The careless way in which ministers destroy freedom

The freedom to live our lives as we choose has become a secondary consideration for Labour

IN SCANNING the news of the past week or so, I've begun to notice how often the stories have involved restriction of personal freedom. Later today, for instance, Jack Straw, the Home Secretary, is due to announce plans to lock up people with personality disorders who have committed no crime.

He thus raises an issue of civil liberties. As did the Prime Minister when he stated recently that fox-hunting would be banned. As did Merseyside Police when they arrested an old soldier and charged him with racially aggravated criminal damage for allegedly displaying posters of the UK Independence Party on the front of his house, along with flags of St George and the injunction, scrawled in paint: "don't forget the 1945 war". As, finally, did the social services and local police in Gateshead earlier this month when they prevented another old soldier, Bill Wallace-Carthew, from retrieving his 81-year-old wife, Edna, from what was described as temporary care for senile dementia.

This former drill sergeant was also arrested (he was later to be released) for wanting, as he said, to "be with [Edna] and care for her in my own way". They had got married during the war.

In each of the examples, good reasons have been offered for going ahead with a restrictive policy. The new approach to handling people with severe personality disorders was prompted by the killing of Lin Russell and her daughter Megan by Michael Stone, now serving a life sentence. Just before he did his dreadful deeds, he had asked to be taken to hospital. His request was refused because he had no criminal record and his condition was judged incurable. In the case of a ban on hunting, the present House of Commons voted in favour of an earlier Bill by a large margin, and public opinion polls are strongly supportive. In Liverpool, the police are giving much higher priority to what they consider to be racially motivated crimes than hitherto. And it may be that an old gentleman can no longer adequately look after his elderly spouse when she is seriously ill.

However, if questions of personal freedom have come to have a low priority in the day-to-day work of the Government and its organs, we can be encouraged that there are substantial estates of the realm that notice and make a fuss. First among these is the law. While in the past judges tended to support the government of the day, the development of judicial review, a process under which the courts can declare the actions of an official body contrary to natural justice, has become a valuable safeguard. In the work of the two public bodies with which I am involved, I have occasionally found myself restrained - rightly so - by the possibility of judicial review.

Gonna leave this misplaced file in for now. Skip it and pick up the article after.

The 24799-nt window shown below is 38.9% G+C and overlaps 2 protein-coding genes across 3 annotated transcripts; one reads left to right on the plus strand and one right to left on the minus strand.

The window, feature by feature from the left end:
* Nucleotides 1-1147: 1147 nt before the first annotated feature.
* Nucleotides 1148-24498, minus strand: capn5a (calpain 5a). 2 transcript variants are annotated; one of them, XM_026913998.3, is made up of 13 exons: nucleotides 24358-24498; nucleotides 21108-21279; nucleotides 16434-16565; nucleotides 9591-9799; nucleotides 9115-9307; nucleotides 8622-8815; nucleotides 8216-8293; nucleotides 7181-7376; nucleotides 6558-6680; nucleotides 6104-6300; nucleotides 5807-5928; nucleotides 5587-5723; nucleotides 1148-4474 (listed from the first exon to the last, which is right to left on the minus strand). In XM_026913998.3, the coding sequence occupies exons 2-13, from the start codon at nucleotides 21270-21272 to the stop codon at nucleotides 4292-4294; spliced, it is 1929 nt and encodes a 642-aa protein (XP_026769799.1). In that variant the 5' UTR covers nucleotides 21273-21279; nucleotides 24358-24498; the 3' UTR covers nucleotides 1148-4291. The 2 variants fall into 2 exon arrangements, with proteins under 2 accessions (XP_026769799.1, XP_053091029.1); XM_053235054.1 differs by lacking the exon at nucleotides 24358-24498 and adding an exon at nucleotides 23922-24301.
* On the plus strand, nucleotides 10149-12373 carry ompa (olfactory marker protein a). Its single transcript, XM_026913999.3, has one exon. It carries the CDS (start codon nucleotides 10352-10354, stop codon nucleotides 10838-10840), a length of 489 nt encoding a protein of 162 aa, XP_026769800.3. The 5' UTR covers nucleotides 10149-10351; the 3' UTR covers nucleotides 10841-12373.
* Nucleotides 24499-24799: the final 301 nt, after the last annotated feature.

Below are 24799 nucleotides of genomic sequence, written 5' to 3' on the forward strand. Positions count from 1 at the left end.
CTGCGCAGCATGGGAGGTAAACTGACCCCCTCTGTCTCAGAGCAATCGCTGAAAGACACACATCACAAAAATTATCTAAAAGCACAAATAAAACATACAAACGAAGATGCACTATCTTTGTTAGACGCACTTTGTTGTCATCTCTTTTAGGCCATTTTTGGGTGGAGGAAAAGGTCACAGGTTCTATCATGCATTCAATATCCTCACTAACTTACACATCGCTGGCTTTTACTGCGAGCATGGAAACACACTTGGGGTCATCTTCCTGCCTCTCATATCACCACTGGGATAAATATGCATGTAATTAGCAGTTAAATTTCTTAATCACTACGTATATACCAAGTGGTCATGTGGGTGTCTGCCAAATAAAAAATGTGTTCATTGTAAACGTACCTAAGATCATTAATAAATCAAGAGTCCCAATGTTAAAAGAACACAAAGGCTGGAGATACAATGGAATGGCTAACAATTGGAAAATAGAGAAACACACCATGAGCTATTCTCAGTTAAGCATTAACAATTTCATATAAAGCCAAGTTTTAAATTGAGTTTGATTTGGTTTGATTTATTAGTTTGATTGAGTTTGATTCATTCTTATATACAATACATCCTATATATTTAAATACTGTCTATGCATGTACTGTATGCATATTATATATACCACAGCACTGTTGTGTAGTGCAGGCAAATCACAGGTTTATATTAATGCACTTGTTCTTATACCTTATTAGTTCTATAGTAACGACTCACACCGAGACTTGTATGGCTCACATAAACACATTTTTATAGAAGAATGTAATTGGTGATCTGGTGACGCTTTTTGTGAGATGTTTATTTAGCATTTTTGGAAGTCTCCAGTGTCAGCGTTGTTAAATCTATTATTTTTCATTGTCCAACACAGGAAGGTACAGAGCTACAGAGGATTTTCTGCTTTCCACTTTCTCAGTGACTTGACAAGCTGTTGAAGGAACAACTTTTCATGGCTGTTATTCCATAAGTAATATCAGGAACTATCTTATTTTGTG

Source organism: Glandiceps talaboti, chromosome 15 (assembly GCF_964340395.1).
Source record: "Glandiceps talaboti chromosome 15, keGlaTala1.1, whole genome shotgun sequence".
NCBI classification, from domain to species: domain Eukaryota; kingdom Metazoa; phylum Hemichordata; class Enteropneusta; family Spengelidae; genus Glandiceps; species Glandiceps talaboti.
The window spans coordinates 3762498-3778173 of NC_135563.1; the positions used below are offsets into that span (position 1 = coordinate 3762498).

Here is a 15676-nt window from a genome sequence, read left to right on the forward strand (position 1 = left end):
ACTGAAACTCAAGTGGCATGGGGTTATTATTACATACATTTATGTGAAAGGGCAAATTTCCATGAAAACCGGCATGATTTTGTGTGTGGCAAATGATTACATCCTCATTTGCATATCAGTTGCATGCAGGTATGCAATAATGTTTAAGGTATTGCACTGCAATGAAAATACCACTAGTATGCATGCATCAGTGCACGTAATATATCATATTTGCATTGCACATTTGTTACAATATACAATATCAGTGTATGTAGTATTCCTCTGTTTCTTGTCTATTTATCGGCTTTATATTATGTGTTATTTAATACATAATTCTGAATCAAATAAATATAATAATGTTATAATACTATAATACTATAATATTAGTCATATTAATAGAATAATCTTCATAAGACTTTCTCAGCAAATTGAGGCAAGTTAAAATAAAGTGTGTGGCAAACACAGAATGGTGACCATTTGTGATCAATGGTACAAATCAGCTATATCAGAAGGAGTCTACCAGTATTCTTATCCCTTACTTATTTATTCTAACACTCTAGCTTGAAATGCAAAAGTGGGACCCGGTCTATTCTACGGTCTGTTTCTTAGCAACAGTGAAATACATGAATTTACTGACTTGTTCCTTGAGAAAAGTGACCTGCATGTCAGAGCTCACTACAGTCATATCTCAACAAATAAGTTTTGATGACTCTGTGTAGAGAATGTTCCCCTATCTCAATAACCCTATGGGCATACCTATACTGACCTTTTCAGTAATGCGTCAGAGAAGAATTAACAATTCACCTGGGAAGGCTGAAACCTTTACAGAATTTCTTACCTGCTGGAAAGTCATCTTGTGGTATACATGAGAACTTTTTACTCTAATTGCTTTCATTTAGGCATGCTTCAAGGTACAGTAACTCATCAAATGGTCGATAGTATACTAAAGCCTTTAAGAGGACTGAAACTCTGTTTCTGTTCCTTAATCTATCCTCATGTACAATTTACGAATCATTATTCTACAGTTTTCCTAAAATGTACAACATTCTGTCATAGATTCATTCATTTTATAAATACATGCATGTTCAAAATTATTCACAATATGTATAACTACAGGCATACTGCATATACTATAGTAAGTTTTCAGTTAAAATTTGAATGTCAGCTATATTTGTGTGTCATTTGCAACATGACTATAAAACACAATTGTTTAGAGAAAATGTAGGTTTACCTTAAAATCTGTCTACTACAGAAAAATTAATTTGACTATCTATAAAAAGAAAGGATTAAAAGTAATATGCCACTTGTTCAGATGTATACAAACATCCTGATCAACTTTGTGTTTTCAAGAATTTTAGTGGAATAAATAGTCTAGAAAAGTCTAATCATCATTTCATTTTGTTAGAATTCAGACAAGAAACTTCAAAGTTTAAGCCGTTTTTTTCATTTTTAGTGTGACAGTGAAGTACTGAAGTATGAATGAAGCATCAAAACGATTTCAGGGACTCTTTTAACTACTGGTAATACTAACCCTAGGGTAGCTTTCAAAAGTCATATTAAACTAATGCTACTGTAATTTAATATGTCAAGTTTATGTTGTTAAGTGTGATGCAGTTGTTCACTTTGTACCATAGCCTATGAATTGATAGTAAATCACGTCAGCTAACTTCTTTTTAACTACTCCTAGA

Next in the list of countervailing powers are lobby groups. When I put on my official hats, I have to take notice of them. Indeed, they will undoubtedly comment vociferously on the Home Secretary's plans, in terms both of mental health procedures and civil liberties. Then finally there is the so-called fourth estate, our remarkably vigorous, aggressive, well- resourced press. Typically it has been newspapers that have given plenty of coverage to the problems of the two old soldiers.

Having been put on notice, what should we look for in Mr Straw's scheme? A medical legal panel would be given powers to order forcible and indefinite detention of hundreds of innocent people who are believed to have dangerous personality disorders. Known psychopaths in the community would be assessed by a team of probation, health, prison and social services staff. Those detained would have their cases regularly reviewed and could appeal.

Assuming that the leaks are accurate, the first thing I notice is the likely expense of the scheme. It might involve 200 disturbed people. Prison costs about pounds 25,000 annually per head; specialised facilities might require three or four times as much. This suggests expenditure of an additional pounds 15m to pounds 20m of public money on supposedly incurable schizophrenics. By all means let us invest more heavily in the alleviation of mental illness, but is this the most effective use of such a large sum? A further question is whether the proposed panel is to be the final tribunal so far as somebody's liberty is concerned, or whether a court of law will have to ratify its decisions.

Let us remember, too, that the diagnosis of personality disorders is not a straightforward science. The understanding and evaluation of mental illness is far behind the assessment of physical diseases. Schizophrenia is not like measles, where you have either got the disease or you haven't. The spectrum from normality to abnormality has many gradations. That is why, in everyday conversation, when we say that an acquaintance is a bit of a psychopath, meaning that the person can behave in a heartlessly violent manner, we don't necessarily mean that he or she should see a doctor or be sent to hospital.

Furthermore, the provision of a right to appeal may lack substance. The person concerned has already been classified as being of unsound mind so, presumably, the demand for a review would have to come from relations or friends. That in turn requires skills and experience that may not be available. All Mr Wallace-Carthew could think of to do was to ring the staff of the home where his wife had been confined to tell them that he was coming to take her away. As he went to take hold of his wife, the police burst through the door. This pathetic story is true to life.

The big picture, I think, is this: When an opposition party comes into office, its experience may well have made it sensitive to issues of personal freedom. For example, New Labour swiftly arranged to incorporate the European Convention on Human Rights into English law as the Human Rights Act, 1998. It has recently published a draft Freedom of Information Bill which, much criticised though it has been, represents a significant improvement. Then, when the new government settles down, it becomes managerial rather than principled.

As a matter of fact, I don't take the items I have listed above as proof that the Government has quietly become anti-libertarian as a deliberate act of policy. Rather, it is a reminder of how quickly a new administration can become careless of people's rights and adopt the same authoritarian attitudes as its predecessors. The freedom to live our lives as we choose, provided we do not adversely affect our neighbours, becomes a secondary consideration. That is the present situation.